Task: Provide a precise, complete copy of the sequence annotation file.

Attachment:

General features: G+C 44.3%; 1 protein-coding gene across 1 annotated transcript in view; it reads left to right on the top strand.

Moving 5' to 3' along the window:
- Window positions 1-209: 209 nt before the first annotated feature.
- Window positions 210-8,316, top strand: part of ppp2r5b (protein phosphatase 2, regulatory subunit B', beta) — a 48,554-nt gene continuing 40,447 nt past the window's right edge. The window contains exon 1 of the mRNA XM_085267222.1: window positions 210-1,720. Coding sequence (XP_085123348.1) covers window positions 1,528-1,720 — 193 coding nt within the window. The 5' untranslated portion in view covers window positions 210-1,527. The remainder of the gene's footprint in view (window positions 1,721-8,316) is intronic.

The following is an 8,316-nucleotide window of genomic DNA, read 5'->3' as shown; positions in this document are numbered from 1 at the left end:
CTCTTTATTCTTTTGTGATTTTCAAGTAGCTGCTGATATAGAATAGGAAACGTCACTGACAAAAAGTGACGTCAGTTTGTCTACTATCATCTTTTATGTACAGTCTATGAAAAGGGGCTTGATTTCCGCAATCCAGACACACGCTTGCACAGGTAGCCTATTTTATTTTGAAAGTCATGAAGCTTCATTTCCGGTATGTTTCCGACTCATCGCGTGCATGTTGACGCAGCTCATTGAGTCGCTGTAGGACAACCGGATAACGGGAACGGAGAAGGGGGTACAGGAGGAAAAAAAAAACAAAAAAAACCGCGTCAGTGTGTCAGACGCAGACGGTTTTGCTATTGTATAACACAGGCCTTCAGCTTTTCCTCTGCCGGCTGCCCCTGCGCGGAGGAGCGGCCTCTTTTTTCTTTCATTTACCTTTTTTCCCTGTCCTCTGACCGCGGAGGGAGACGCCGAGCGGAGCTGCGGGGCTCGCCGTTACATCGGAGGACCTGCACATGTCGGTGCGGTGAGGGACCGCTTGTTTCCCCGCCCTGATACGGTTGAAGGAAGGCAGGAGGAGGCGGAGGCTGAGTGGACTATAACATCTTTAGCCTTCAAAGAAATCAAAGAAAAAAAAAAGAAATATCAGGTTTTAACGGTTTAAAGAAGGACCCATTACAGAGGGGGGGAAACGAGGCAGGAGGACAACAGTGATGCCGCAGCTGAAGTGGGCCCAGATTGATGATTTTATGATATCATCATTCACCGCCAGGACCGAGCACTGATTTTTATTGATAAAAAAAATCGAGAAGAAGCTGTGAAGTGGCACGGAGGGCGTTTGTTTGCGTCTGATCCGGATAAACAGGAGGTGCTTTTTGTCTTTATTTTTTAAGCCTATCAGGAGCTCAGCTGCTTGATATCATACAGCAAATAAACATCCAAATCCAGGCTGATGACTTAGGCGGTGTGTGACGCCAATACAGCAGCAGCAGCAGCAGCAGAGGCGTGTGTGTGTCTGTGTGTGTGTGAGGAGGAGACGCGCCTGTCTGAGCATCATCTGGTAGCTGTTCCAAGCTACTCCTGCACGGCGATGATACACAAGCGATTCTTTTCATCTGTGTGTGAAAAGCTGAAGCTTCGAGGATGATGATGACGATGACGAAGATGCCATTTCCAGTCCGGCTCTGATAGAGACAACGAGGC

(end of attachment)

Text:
General features: G+C 44.3%; 1 protein-coding gene across 1 annotated transcript in view; it reads left to right on the top strand.

Moving 5' to 3' along the window:
- Window positions 1-209: 209 nt before the first annotated feature.
- Window positions 210-8,316, top strand: part of ppp2r5b (protein phosphatase 2, regulatory subunit B', beta) — a 48,554-nt gene continuing 40,447 nt past the window's right edge. The window contains exon 1 of the mRNA XM_085267222.1: window positions 210-1,720. Coding sequence (XP_085123348.1) covers window positions 1,528-1,720 — 193 coding nt within the window. The 5' untranslated portion in view covers window positions 210-1,527. The remainder of the gene's footprint in view (window positions 1,721-8,316) is intronic.

The following is an 8,316-nucleotide window of genomic DNA, read 5'->3' as shown; positions in this document are numbered from 1 at the left end:
CTCTTTATTCTTTTGTGATTTTCAAGTAGCTGCTGATATAGAATAGGAAACGTCACTGACAAAAAGTGACGTCAGTTTGTCTACTATCATCTTTTATGTACAGTCTATGAAAAGGGGCTTGATTTCCGCAATCCAGACACACGCTTGCACAGGTAGCCTATTTTATTTTGAAAGTCATGAAGCTTCATTTCCGGTATGTTTCCGACTCATCGCGTGCATGTTGACGCAGCTCATTGAGTCGCTGTAGGACAACCGGATAACGGGAACGGAGAAGGGGGTACAGGAGGAAAAAAAAAACAAAAAAAACCGCGTCAGTGTGTCAGACGCAGACGGTTTTGCTATTGTATAACACAGGCCTTCAGCTTTTCCTCTGCCGGCTGCCCCTGCGCGGAGGAGCGGCCTCTTTTTTCTTTCATTTACCTTTTTTCCCTGTCCTCTGACCGCGGAGGGAGACGCCGAGCGGAGCTGCGGGGCTCGCCGTTACATCGGAGGACCTGCACATGTCGGTGCGGTGAGGGACCGCTTGTTTCCCCGCCCTGATACGGTTGAAGGAAGGCAGGAGGAGGCGGAGGCTGAGTGGACTATAACATCTTTAGCCTTCAAAGAAATCAAAGAAAAAAAAAAGAAATATCAGGTTTTAACGGTTTAAAGAAGGACCCATTACAGAGGGGGGGAAACGAGGCAGGAGGACAACAGTGATGCCGCAGCTGAAGTGGGCCCAGATTGATGATTTTATGATATCATCATTCACCGCCAGGACCGAGCACTGATTTTTATTGATAAAAAAAATCGAGAAGAAGCTGTGAAGTGGCACGGAGGGCGTTTGTTTGCGTCTGATCCGGATAAACAGGAGGTGCTTTTTGTCTTTATTTTTTAAGCCTATCAGGAGCTCAGCTGCTTGATATCATACAGCAAATAAACATCCAAATCCAGGCTGATGACTTAGGCGGTGTGTGACGCCAATACAGCAGCAGCAGCAGCAGCAGAGGCGTGTGTGTGTCTGTGTGTGTGTGAGGAGGAGACGCGCCTGTCTGAGCATCATCTGGTAGCTGTTCCAAGCTACTCCTGCACGGCGATGATACACAAGCGATTCTTTTCATCTGTGTGTGAAAAGCTGAAGCTTCGAGGATGATGATGACGATGACGAAGATGCCATTTCCAGTCCGGCTCTGATAGAGACAACGAGGC